Wednesday, January 14, 2009

Who Eats Who?



We went to Red Lobster last Friday for dinner. In the waiting area, there were many children gathered around the lobster tank, my two sons among them. These were some of the liveliest lobsters I have ever seen. They were scurrying around the tank and over each other energetically; Two of them were engaged in a kind of boxing match with fat rubber bands standing in for boxing gloves. The kids were watching these two with the most interest, wagering on who would win. My oldest son provided sound effects as the two creatures tumbled around the tank, backing each other up into corners and making sudden jabs with their impotent claws.

"Someone told me they scream when you put them in the water." My vegetarian wife said.
"Really?" I said. "That's terrible. I hadn't heard that. I hope that's not true."
She shrugged in a self congratulatory way. 'Think about that while you're prying boiled lobster-flesh out of it's shell.', she seemed to say.

I returned my attention to the lobster tank, aware that she had only somewhat foiled my intention. Until I knew her little story was true, I would be able to rationalize ordering a big lobster tail.

Suddenly, a waitress came from out of nowhere, picked up a long stick with several dulled prongs on the end, and pulled one of the battling lobsters from the tank.

"I guess the other one wins." Said a man holding a stack of coats. A few people laughed, myself included, but I noticed my oldest son looked distressed: Up until this moment he knew where his meat came from, but until then he had never given a name to an animal from which it was taken. He sniffled, and I tapped him on the shoulder. "You want to go outside and talk?" I asked. He said he did.

Outside in the parking lot, I hugged him, and asked him what he was thinking about. "I don't want to eat meat anymore." He said. "I don't think it's right for us to kill animals. I'm going to stop that from happening."

I was proud of my son for his compassion and thoughtfulness. I certainly wasn't so compassionate when I was his age. "That's fine if you don't want to eat meat anymore, but I want you to understand that some animals are designed to eat meat. We're animals too, and we are able to eat meat."

"But it's not right." he said.

"Well, that's debatable." I said. "It's certainly fine not to eat meat, but it's not wrong to eat meat either, so long as we treat the animals well. There are some animals that only eat meat. There are some animals that only eat plants. Those lobsters in there, they eat meat too. They eat worms, crabs, and small fish. It's part of life."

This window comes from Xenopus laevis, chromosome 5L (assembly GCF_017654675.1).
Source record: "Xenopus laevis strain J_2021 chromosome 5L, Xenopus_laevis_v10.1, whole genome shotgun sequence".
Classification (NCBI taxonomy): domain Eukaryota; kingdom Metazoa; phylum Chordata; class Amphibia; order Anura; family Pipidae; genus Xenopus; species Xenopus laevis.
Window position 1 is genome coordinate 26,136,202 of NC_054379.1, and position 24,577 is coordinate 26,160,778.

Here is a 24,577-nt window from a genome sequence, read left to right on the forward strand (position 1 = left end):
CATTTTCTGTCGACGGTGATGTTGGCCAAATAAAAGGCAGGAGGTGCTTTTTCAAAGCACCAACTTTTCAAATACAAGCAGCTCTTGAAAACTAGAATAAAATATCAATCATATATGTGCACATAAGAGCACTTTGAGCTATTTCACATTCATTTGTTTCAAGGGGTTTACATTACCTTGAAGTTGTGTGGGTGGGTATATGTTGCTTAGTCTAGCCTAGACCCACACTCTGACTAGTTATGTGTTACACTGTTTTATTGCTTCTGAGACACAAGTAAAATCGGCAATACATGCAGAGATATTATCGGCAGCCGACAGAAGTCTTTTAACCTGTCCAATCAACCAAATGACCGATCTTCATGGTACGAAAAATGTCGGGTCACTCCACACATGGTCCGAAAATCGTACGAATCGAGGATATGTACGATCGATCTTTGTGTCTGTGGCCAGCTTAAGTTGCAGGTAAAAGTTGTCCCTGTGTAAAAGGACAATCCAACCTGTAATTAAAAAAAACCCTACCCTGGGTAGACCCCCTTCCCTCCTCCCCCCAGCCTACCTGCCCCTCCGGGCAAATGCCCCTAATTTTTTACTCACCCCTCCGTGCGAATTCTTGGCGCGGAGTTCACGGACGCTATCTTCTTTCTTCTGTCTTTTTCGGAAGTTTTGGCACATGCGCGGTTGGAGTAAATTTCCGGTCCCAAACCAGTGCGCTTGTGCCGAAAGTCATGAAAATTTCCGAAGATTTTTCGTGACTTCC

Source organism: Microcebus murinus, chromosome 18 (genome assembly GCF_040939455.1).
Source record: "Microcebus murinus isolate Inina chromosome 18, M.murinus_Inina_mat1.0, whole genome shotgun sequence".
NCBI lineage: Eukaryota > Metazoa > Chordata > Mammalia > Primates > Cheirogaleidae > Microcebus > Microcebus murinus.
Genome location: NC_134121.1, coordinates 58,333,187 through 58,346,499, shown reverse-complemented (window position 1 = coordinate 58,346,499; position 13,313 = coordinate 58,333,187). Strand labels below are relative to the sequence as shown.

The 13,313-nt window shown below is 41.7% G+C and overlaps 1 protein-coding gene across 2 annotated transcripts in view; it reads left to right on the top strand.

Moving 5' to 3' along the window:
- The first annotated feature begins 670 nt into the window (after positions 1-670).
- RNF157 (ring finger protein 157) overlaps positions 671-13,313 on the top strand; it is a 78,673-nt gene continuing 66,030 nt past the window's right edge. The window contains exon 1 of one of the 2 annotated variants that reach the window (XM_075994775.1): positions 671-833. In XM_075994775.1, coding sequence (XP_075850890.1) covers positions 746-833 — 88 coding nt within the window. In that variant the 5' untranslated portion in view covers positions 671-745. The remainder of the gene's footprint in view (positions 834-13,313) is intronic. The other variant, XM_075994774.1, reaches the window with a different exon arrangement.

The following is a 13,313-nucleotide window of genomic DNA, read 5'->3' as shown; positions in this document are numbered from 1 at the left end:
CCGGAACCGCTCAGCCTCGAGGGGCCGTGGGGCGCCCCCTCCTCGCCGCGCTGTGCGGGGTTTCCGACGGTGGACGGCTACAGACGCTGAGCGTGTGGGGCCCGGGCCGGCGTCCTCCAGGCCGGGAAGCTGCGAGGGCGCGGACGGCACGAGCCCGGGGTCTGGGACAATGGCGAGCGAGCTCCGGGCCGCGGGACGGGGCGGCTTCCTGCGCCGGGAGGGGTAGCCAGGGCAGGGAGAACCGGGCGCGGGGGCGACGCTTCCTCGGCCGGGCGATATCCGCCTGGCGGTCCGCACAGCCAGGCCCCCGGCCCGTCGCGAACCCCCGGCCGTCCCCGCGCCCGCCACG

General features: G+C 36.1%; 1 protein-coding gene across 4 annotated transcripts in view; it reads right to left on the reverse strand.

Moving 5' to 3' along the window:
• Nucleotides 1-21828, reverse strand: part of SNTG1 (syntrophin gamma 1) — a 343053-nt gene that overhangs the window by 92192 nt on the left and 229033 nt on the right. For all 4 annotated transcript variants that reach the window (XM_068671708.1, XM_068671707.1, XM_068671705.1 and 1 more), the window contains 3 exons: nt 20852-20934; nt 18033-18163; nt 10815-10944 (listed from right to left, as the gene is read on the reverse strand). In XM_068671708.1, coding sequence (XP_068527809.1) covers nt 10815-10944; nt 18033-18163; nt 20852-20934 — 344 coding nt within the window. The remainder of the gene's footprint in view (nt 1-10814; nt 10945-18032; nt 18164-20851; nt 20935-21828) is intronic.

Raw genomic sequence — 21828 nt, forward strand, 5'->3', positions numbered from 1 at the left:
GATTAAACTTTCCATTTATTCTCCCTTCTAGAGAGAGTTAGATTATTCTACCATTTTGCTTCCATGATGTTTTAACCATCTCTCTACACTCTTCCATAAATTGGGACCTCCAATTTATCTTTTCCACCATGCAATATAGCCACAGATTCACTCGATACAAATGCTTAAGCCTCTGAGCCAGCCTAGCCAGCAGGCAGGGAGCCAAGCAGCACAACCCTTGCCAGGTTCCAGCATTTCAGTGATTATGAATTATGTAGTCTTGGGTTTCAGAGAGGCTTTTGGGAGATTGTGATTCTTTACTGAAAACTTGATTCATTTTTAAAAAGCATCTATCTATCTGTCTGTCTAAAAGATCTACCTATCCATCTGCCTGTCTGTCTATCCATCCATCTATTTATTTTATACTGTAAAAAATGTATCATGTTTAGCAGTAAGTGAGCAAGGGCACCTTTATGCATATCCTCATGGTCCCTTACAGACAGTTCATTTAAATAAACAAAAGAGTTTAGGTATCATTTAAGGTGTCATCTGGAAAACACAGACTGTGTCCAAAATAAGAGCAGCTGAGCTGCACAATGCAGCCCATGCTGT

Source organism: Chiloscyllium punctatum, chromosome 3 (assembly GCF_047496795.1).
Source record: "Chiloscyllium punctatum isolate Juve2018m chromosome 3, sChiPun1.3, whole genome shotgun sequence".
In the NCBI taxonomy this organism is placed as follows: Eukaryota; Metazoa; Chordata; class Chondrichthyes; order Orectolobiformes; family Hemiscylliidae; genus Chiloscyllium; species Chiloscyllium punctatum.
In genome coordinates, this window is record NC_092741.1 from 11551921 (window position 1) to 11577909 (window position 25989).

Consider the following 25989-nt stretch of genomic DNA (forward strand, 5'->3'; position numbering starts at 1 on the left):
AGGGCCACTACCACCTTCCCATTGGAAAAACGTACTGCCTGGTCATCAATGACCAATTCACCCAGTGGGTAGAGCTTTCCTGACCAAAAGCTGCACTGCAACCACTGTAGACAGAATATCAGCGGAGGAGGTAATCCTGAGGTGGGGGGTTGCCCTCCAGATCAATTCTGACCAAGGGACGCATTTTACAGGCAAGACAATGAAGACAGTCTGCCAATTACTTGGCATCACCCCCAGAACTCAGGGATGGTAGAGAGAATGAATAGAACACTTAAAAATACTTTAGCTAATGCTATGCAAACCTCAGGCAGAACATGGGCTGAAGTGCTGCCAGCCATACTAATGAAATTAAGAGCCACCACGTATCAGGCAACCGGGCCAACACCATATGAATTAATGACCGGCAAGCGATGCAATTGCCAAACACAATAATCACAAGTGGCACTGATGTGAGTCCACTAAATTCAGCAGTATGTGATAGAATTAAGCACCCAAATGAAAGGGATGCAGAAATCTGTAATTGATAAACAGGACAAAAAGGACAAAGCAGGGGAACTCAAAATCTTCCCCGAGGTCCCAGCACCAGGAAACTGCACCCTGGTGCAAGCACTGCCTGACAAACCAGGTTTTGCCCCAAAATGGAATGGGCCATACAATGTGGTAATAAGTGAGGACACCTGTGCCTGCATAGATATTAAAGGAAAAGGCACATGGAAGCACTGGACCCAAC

I then proceeded to launch into a mixture of Mufasa's Circle of Life philosophy from The Lion King, and Roger Scruton's A Carnivore's Credo. My son wasn't having any of it, and I wasn't having any lobster for dinner that night.

I love my boys. Both of them have excellent, inquisitive minds, and big hearts. I look forward to seeing what kind of men they grow into. If my son decides to stay a vegetarian, more power to him. I will support my boys in their choice of lifestyle, provided it's not a destructive one. Even then I will always have their backs, and will always be there for them when they need me.

It's funny, the things you find yourself articulating when you're a father. You find out more about yourself too, as you find yourself saying what you really believe, and what values are really important to you. I emphasize the word really, because as a good father, you don't want to lie to your children, and you want to protect them from your prejudices and shortcomings. You don't want their development to be hindered by the bad ideas or biases that hindered your own development. You also want to share your mistakes with them so they don't make the same ones.

Parenthood is an important and edifying job: This becomes clearer to me as the requirements of my job deepen. I've only been a parent for seven years now, and the role has already changed me significantly. I can only begin to imagine what the future holds for my little unit, but I'm honored to be able to partake in these instrumental moments in my children's lives. I just hope I don't screw them up too much as I fumble around for the right answers to the questions they ask.

We can't all be Cliff Huxtable, but we can certainly try.



PS: Lobster's don't have vocal chords, so they can't scream when they're put in boiling water . That being said, I would imagine being boiled alive still sucks.

7 comments:

Lodo Grdzak said...

Well, if you've ever seen signs for "dancing shrimp" that means they just throw them live on the grill and "Watch 'em dance!" David Wallace's short essay "Consider the Lobster" is on-target with this post. Check it out if you haven't already.

Spencer Troxell said...

It's funny that you menion Wallace's essay. The highlighted line in my PS section (beneath the picture of the Huxtables) links to an examination of Wallace's essay, and contains a link to the essay itself. I agree that it's a good read. Small world.

Spencer Troxell said...

PS, I've never seen 'dancing shrimp' signs. That's crazy. We're so aggressive towards our food.

Lodo Grdzak said...

Interesting. I missed that.

Sic Semper Tyrannis said...

http://andrewsullivan.theatlantic.com/the_daily_dish/2009/01/the-trouble-wit.html

Spencer Troxell said...

I see your Andrew Sullivan link and raise you one:

http://www.timesonline.co.uk/tol/news/world/us_and_americas/us_elections/article5536734.ece

Sic Semper Tyrannis said...

Noted, however, your link leads to tabloid trash Times online with a listing of headlines.